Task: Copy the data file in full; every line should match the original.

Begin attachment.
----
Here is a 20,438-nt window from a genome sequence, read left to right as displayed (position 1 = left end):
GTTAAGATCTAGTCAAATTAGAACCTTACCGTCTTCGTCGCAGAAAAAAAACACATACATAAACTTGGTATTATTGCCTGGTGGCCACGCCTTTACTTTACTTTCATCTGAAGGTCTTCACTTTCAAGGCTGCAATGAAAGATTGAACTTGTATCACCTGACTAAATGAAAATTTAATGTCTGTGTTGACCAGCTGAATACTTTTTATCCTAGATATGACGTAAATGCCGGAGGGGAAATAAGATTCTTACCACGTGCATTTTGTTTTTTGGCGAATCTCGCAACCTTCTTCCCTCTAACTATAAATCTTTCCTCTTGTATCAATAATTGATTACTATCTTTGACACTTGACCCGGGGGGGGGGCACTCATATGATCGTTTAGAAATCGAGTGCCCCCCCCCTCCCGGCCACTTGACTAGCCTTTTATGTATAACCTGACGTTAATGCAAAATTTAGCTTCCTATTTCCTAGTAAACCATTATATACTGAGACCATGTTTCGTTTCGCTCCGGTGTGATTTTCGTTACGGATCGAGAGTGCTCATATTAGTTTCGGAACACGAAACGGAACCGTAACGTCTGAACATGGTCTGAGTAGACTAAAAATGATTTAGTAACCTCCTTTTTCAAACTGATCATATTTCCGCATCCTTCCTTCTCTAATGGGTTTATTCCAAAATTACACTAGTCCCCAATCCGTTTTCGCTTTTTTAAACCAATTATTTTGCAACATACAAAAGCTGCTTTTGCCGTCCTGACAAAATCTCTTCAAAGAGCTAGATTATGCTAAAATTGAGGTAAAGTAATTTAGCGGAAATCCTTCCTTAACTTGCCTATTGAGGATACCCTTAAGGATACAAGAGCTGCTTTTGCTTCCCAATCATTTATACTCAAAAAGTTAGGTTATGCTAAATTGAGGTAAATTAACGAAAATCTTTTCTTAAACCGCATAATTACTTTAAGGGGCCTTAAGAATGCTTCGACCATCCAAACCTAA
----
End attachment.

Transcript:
Here is a 20,438-nt window from a genome sequence, read left to right as displayed (position 1 = left end):
GTTAAGATCTAGTCAAATTAGAACCTTACCGTCTTCGTCGCAGAAAAAAAACACATACATAAACTTGGTATTATTGCCTGGTGGCCACGCCTTTACTTTACTTTCATCTGAAGGTCTTCACTTTCAAGGCTGCAATGAAAGATTGAACTTGTATCACCTGACTAAATGAAAATTTAATGTCTGTGTTGACCAGCTGAATACTTTTTATCCTAGATATGACGTAAATGCCGGAGGGGAAATAAGATTCTTACCACGTGCATTTTGTTTTTTGGCGAATCTCGCAACCTTCTTCCCTCTAACTATAAATCTTTCCTCTTGTATCAATAATTGATTACTATCTTTGACACTTGACCCGGGGGGGGGGCACTCATATGATCGTTTAGAAATCGAGTGCCCCCCCCCTCCCGGCCACTTGACTAGCCTTTTATGTATAACCTGACGTTAATGCAAAATTTAGCTTCCTATTTCCTAGTAAACCATTATATACTGAGACCATGTTTCGTTTCGCTCCGGTGTGATTTTCGTTACGGATCGAGAGTGCTCATATTAGTTTCGGAACACGAAACGGAACCGTAACGTCTGAACATGGTCTGAGTAGACTAAAAATGATTTAGTAACCTCCTTTTTCAAACTGATCATATTTCCGCATCCTTCCTTCTCTAATGGGTTTATTCCAAAATTACACTAGTCCCCAATCCGTTTTCGCTTTTTTAAACCAATTATTTTGCAACATACAAAAGCTGCTTTTGCCGTCCTGACAAAATCTCTTCAAAGAGCTAGATTATGCTAAAATTGAGGTAAAGTAATTTAGCGGAAATCCTTCCTTAACTTGCCTATTGAGGATACCCTTAAGGATACAAGAGCTGCTTTTGCTTCCCAATCATTTATACTCAAAAAGTTAGGTTATGCTAAATTGAGGTAAATTAACGAAAATCTTTTCTTAAACCGCATAATTACTTTAAGGGGCCTTAAGAATGCTTCGACCATCCAAACCTAA